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COVID-19 and Lung Health

COVID-19 and Lung Health

COVID-19 and Lung Health

In this time of COVID-19, it’s especially important that everyone with a chronic lung disease, such as asthma or COPD, protect their lung health.

People with lung disease are more likely to get seriously ill from respiratory infections.

Take COVID-19/other vaccines

Follow your treatment plan

  • Use all of your medicines as directed by your healthcare provider, including inhaled medicines or pills.
  • If you smoke, stop smoking. Your healthcare provider can prescribe medications to help you quit.
  • Use your treatments and equipment as prescribed (oxygen therapy, nebulizer, CPAP) and keep them clean and in good order.
  • Make sure that you have 90-day supplies of medications so that you have all that you need.
    • Be in touch with your healthcare provider, pharmacy, and insurance company, if you don’t have what you need.
  • If you have one, refer to your written or electronic action plan, which can help you make day-to-day management decisions.

Take measures to avoid getting sick

  • Wash your hands often and properly, by washing with soap and water for 20 seconds; use alcohol-based sanitizer (60% alcohol) if soap and water are unavailable.
  • Stay away from people who are sick.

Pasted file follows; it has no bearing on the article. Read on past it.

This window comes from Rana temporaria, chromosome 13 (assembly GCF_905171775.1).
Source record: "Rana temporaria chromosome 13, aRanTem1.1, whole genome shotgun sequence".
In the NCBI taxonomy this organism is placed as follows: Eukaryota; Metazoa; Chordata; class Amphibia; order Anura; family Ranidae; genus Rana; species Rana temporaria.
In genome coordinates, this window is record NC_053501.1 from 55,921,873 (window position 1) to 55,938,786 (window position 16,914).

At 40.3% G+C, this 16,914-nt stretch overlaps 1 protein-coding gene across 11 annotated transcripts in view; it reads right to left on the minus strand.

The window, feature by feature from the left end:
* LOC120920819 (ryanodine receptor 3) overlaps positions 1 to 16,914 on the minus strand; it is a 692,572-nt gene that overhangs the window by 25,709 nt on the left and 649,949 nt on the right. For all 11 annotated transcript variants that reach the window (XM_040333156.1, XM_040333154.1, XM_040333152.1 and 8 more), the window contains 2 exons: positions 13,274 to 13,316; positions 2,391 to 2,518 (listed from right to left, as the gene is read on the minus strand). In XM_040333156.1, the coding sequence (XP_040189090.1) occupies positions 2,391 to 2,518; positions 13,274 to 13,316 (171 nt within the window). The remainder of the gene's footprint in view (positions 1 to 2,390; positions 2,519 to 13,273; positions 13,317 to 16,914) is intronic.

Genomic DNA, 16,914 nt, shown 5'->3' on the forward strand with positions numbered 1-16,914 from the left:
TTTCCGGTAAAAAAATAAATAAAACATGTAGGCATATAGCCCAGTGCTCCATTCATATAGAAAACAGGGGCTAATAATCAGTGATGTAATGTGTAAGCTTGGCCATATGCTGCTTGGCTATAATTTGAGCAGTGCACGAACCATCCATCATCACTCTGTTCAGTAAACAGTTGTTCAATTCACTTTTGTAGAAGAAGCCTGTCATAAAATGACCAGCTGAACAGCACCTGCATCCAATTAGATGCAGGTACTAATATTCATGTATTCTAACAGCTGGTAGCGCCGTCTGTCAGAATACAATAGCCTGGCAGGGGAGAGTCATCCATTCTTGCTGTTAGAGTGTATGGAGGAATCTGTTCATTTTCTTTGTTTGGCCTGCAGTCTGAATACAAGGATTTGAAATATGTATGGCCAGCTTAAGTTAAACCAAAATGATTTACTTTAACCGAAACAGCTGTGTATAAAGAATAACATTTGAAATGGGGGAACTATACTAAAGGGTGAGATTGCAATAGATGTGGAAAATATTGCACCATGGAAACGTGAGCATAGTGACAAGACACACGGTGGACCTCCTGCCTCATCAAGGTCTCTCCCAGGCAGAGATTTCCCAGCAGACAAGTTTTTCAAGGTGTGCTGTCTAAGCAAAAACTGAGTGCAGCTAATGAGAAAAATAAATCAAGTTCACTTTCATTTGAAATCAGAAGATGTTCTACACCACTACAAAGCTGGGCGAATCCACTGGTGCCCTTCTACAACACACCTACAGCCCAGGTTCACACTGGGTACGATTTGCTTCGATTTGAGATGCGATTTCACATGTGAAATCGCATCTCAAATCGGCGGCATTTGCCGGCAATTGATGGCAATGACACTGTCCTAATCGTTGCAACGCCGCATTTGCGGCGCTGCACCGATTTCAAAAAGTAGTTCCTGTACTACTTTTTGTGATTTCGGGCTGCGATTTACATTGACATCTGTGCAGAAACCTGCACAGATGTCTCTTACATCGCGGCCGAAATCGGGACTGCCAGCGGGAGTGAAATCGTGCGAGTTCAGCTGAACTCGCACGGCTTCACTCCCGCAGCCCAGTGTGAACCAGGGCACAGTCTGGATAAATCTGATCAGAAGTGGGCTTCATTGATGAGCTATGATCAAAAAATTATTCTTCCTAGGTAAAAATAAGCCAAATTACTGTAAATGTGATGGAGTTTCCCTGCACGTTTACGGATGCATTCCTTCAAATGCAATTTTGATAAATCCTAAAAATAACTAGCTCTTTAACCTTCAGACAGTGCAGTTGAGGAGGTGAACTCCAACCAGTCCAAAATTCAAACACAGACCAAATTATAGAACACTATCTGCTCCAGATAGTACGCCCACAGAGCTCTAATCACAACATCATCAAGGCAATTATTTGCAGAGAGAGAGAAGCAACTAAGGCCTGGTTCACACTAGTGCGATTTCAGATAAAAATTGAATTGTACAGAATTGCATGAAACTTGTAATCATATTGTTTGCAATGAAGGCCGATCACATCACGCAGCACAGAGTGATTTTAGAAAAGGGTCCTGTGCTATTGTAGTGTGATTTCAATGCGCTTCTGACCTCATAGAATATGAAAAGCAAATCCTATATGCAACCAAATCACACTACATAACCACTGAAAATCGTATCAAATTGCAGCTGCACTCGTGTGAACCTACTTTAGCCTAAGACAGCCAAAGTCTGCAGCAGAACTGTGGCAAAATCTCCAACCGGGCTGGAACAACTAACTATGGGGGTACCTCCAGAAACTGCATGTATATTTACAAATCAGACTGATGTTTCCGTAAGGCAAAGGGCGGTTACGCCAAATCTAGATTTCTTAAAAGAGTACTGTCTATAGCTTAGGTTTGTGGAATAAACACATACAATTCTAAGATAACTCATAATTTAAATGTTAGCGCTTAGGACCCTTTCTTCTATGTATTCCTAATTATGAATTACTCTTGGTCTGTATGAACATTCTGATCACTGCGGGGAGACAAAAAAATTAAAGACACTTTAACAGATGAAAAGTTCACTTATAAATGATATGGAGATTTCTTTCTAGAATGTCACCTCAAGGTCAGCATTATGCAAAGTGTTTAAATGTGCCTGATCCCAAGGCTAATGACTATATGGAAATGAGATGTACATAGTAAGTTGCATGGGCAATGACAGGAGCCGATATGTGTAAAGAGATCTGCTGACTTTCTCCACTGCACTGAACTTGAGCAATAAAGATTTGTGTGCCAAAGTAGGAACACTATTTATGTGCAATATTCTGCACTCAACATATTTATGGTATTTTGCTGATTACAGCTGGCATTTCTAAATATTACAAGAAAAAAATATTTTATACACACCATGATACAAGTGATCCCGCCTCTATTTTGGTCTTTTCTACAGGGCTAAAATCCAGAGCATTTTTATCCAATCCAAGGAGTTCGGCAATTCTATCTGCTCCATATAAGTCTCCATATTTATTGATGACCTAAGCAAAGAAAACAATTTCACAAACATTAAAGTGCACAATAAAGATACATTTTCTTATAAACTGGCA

• Wear a high-quality mask (N95, KN95, or KF94) as recommended by your healthcare provider.
  • Encourage family members who have symptoms (fever, cough, runny nose, etc.) to get tested for COVID-19 and isolate themselves as recommended.
  • Practice self-care, including getting enough sleep, managing excess stress, quitting smoking, and eating a nutritious diet.

    Having a lung problem means you are at greater risk of getting seriously ill if you get COVID-19, so it’s best to do what you can to stay healthy!

Call your healthcare provider if you have any concerning symptoms, such as

  • A high fever
  • A cough that’s unusual for you
  • Unusual shortness of breath or difficulty breathing
  • Loss of smell/taste
  • Other symptoms that are out of the ordinary Many of these symptoms can be seen with other
  • infections, including flu. It is important to get tested (with a home kit or at testing site) if you suspect you have COVID-19 or the flu. You may need treatment with medicines that work best in the first few days of illness.

Seek prompt medical attention if

  • You have severe shortness of breath, chest pain, confusion, or other symptoms that could be a medical emergency.

Be aware of symptoms. Long-COVID

  • If you have had COVID-19 infection in the past and your health condition continues to remain worse for more than four weeks when compared to before your COVID illness, you may have a condition called “Long-COVID”. Please call your healthcare provider and ask to be evaluated.

Online version adapted and updated September 2023.  Reviewed March 2024.
© 2022 American Thoracic Society. All rights reserved.
Illustration credit: OurDesigns, Inc.


This ATS Patient Information Series fact sheet is supported by the Centers for Disease Control and Prevention (CDC) of the U.S. Department of Health and Human Services (HHS) as part of a financial assistance award to the Council of Medical Specialty Societies (CMSS) with 100 percent funded by CDC/HHS. The contents are those of the authors and do not necessarily represent the official views of nor endorsement, by CDC/HHS or the U.S. Government. 


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